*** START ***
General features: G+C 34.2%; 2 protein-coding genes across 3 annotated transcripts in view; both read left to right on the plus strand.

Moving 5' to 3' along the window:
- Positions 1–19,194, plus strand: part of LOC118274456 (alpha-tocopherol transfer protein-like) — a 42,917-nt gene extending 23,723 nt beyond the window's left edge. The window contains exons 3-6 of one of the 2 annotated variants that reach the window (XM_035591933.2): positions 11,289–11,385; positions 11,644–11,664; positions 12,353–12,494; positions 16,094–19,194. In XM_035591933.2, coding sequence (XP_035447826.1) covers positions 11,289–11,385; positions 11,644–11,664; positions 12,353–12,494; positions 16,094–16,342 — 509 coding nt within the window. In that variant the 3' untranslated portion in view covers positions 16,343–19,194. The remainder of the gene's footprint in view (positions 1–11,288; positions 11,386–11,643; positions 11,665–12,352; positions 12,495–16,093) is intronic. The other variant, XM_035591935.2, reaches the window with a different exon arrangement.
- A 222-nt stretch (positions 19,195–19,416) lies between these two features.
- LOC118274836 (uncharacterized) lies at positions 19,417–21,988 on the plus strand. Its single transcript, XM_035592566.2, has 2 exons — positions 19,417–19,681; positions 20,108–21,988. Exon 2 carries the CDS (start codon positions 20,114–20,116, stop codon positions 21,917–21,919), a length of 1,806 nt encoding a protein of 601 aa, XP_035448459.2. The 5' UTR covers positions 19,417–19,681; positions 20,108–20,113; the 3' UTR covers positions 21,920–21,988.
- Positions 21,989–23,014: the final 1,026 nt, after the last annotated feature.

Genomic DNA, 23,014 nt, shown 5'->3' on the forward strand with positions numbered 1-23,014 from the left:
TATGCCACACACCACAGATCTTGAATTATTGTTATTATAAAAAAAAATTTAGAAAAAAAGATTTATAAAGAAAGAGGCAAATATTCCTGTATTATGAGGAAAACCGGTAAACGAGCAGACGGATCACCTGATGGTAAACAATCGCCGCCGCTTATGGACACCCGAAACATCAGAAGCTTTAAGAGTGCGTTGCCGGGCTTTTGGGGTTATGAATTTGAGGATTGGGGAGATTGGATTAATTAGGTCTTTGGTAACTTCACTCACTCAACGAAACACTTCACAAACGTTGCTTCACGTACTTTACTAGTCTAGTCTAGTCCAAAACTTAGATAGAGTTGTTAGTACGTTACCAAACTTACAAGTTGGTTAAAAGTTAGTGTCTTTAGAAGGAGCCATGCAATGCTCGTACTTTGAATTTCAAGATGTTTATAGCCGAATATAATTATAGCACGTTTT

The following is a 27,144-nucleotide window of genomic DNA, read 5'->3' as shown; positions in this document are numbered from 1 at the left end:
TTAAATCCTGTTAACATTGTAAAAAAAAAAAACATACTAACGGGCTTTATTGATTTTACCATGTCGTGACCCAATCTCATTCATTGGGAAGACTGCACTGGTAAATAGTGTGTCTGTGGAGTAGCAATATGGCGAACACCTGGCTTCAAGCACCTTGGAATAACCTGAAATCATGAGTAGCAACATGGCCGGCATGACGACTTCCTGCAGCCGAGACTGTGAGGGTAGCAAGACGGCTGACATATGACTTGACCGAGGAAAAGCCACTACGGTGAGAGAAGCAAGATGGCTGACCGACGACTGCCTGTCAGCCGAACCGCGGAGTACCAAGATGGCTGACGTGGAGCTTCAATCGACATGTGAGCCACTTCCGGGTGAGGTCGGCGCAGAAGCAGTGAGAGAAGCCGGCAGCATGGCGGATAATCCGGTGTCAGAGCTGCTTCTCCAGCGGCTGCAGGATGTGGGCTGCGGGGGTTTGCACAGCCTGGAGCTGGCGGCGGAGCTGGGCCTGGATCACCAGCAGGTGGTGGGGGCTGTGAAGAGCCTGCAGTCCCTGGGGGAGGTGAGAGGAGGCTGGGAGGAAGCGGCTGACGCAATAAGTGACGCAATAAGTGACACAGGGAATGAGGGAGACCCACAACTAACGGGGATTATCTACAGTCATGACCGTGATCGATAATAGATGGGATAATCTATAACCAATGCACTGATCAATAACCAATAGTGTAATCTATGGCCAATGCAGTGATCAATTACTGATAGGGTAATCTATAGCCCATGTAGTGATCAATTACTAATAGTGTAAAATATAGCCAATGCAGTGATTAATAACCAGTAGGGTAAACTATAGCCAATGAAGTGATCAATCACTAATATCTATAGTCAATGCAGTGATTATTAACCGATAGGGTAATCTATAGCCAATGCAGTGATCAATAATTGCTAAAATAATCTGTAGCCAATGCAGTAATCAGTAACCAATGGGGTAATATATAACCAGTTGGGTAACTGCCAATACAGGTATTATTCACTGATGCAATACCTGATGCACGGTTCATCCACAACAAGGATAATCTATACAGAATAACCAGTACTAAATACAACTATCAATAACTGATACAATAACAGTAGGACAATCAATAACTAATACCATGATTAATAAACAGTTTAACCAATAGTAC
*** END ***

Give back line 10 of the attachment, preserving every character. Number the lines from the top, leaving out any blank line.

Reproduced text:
TTAAATCCTGTTAACATTGTAAAAAAAAAAAACATACTAACGGGCTTTATTGATTTTACCATGTCGTGACCCAATCTCATTCATTGGGAAGACTGCACTGGTAAATAGTGTGTCTGTGGAGTAGCAATATGGCGAACACCTGGCTTCAAGCACCTTGGAATAACCTGAAATCATGAGTAGCAACATGGCCGGCATGACGACTTCCTGCAGCCGAGACTGTGAGGGTAGCAAGACGGCTGACATATGACTTGACCGAGGAAAAGCCACTACGGTGAGAGAAGCAAGATGGCTGACCGACGACTGCCTGTCAGCCGAACCGCGGAGTACCAAGATGGCTGACGTGGAGCTTCAATCGACATGTGAGCCACTTCCGGGTGAGGTCGGCGCAGAAGCAGTGAGAGAAGCCGGCAGCATGGCGGATAATCCGGTGTCAGAGCTGCTTCTCCAGCGGCTGCAGGATGTGGGCTGCGGGGGTTTGCACAGCCTGGAGCTGGCGGCGGAGCTGGGCCTGGATCACCAGCAGGTGGTGGGGGCTGTGAAGAGCCTGCAGTCCCTGGGGGAGGTGAGAGGAGGCTGGGAGGAAGCGGCTGACGCAATAAGTGACGCAATAAGTGACACAGGGAATGAGGGAGACCCACAACTAACGGGGATTATCTACAGTCATGACCGTGATCGATAATAGATGGGATAATCTATAACCAATGCACTGATCAATAACCAATAGTGTAATCTATGGCCAATGCAGTGATCAATTACTGATAGGGTAATCTATAGCCCATGTAGTGATCAATTACTAATAGTGTAAAATATAGCCAATGCAGTGATTAATAACCAGTAGGGTAAACTATAGCCAATGAAGTGATCAATCACTAATATCTATAGTCAATGCAGTGATTATTAACCGATAGGGTAATCTATAGCCAATGCAGTGATCAATAATTGCTAAAATAATCTGTAGCCAATGCAGTAATCAGTAACCAATGGGGTAATATATAACCAGTTGGGTAACTGCCAATACAGGTATTATTCACTGATGCAATACCTGATGCACGGTTCATCCACAACAAGGATAATCTATACAGAATAACCAGTACTAAATACAACTATCAATAACTGATACAATAACAGTAGGACAATCAATAACTAATACCATGATTAATAAACAGTTTAACCAATAGTAC